Bye-Bye, Bottle

Bye-Bye, Bottle: Say hello to small, portable vintages debunking the box-wine reputation
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Just as any French citizen, I adore old-fashioned bottles with their unwieldy corks, voluptuous shape, and inherent mystique. But I’m also practical, and can’t help being somewhat seduced by today’s Tetra Pak wines that line up so neatly in their brightly colored jackets.

Designed to be portable, durable, and shatter-resistant, these cartons fit easily in a refrigerator door or on a shelf. The following five wines also won’t shatter your budget. So suspend your judgment of what could be considered a “box wine” and sip away.            

Bota Box Pinot Grigio 2010 »  $5
Bright and full of acidity, this white pinot is reminiscent of a Loire Valley muscadet. Light and clean, it would be a good accompaniment to oysters, sole meunière,
or catfish.

Vendange Chardonnay »  $4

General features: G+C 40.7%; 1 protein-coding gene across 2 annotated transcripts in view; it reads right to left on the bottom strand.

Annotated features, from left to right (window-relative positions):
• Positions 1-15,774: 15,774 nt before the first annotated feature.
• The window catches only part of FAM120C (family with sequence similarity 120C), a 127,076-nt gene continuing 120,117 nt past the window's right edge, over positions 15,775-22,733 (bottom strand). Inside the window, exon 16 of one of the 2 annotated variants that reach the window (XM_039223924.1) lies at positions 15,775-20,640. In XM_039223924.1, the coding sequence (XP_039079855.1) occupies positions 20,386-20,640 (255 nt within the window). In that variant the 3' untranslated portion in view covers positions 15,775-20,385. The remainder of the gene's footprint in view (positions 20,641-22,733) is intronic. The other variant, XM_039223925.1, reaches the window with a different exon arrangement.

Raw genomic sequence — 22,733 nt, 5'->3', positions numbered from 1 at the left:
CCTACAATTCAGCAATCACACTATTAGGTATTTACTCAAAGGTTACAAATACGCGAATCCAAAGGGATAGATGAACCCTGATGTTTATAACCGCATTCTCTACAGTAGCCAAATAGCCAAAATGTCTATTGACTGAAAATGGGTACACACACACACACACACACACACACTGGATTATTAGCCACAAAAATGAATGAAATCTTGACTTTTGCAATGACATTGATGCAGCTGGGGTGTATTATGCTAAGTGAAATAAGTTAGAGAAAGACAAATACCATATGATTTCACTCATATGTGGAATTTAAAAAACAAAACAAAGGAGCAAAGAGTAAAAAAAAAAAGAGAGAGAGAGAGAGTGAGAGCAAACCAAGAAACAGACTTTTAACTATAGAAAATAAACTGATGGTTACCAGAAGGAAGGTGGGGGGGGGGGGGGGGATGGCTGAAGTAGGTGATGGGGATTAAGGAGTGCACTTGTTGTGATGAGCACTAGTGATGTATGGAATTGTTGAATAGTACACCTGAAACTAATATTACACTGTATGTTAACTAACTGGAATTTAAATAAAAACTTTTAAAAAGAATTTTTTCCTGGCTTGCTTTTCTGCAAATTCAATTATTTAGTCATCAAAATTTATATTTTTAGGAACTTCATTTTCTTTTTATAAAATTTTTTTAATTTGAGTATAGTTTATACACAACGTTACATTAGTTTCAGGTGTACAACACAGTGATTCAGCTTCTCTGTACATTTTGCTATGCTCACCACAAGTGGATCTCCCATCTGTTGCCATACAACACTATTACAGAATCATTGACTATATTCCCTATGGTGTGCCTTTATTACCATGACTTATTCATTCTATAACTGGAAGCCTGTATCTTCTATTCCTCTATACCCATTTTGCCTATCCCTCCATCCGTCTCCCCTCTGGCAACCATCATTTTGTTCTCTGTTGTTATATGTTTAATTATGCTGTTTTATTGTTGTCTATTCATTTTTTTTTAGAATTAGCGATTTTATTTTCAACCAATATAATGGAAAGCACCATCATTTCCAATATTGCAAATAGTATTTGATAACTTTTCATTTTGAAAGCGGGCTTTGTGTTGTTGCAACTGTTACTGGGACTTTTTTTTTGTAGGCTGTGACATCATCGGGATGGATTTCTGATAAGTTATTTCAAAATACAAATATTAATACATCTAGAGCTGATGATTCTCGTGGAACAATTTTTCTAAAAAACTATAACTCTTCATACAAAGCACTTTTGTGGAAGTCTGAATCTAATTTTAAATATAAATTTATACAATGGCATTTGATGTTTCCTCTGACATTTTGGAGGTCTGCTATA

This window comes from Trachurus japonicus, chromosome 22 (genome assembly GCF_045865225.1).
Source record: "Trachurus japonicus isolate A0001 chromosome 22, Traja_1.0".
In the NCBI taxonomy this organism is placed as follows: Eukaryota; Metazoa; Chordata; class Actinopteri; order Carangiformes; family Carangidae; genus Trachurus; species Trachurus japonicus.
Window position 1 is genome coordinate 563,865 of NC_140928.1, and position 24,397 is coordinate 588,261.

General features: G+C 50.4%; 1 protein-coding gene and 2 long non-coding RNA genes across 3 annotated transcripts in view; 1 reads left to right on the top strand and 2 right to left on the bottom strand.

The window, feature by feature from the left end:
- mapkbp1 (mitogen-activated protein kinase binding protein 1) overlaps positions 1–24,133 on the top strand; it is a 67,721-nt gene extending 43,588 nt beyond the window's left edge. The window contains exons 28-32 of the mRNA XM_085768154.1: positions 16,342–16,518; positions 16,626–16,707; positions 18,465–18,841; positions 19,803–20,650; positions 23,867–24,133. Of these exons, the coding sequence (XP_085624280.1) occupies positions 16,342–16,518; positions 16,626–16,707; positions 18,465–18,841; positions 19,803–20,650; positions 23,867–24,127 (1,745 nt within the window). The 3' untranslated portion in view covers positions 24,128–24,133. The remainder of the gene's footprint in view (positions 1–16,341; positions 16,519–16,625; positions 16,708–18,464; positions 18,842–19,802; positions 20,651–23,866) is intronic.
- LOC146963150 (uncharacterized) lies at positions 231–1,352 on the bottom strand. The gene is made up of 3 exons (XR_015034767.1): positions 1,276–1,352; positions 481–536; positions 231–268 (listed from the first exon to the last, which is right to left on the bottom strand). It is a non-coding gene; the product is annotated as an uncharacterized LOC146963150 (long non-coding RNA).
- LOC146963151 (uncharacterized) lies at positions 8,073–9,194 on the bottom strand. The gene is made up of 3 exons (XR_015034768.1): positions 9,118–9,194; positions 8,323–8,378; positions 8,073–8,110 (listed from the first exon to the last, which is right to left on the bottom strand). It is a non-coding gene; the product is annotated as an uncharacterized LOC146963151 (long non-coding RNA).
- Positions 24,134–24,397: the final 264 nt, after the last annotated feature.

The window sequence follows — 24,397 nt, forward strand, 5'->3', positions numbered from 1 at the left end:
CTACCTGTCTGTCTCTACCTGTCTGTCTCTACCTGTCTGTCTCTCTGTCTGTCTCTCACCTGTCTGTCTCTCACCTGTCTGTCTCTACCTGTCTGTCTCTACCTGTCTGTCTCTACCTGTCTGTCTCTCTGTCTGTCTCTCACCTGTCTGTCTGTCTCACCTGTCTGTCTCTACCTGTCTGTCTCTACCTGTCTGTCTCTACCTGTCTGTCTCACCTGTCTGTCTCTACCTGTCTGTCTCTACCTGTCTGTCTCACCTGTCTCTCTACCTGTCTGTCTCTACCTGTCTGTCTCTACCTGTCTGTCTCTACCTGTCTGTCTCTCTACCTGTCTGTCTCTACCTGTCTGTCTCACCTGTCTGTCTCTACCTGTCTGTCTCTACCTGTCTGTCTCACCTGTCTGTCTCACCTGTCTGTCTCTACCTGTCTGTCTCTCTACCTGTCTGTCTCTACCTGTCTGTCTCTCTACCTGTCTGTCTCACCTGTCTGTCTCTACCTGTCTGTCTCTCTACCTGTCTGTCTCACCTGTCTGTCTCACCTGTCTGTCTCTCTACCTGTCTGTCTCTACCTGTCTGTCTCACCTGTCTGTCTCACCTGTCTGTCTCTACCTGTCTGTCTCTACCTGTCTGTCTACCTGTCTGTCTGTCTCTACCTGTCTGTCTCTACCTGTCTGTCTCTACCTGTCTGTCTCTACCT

Very light and sporting a slight pepperiness, this is a wine to serve with those difficult-to-complement vegetables, such as artichokes and asparagus. Try it with salade niçoise, featuring slender green beans and chunks of tuna.

Foxhorn Merlot » $3
Young, fruity, and singing of grapes and plums, this merlot hints of tannin and cassis. Pair it with grilled meats or marinated vegetable skewers.

Black Box Cabernet Sauvignon »  $7
Pungent and aromatic, this peppery, gently tannic wine hints of mulberry, blackberry, and currant. Pair it with a pork roast marinated in mustard and sage or slow-cooked pheasant or rabbit.

Alice White Shiraz » $5
Rich in blackberry, cassis, and spice overtones,
this wine holds a surprise note of coffee, which makes it an excellent choice to close a meal. Try it with lamb or a thick steak, or let it stand on its own.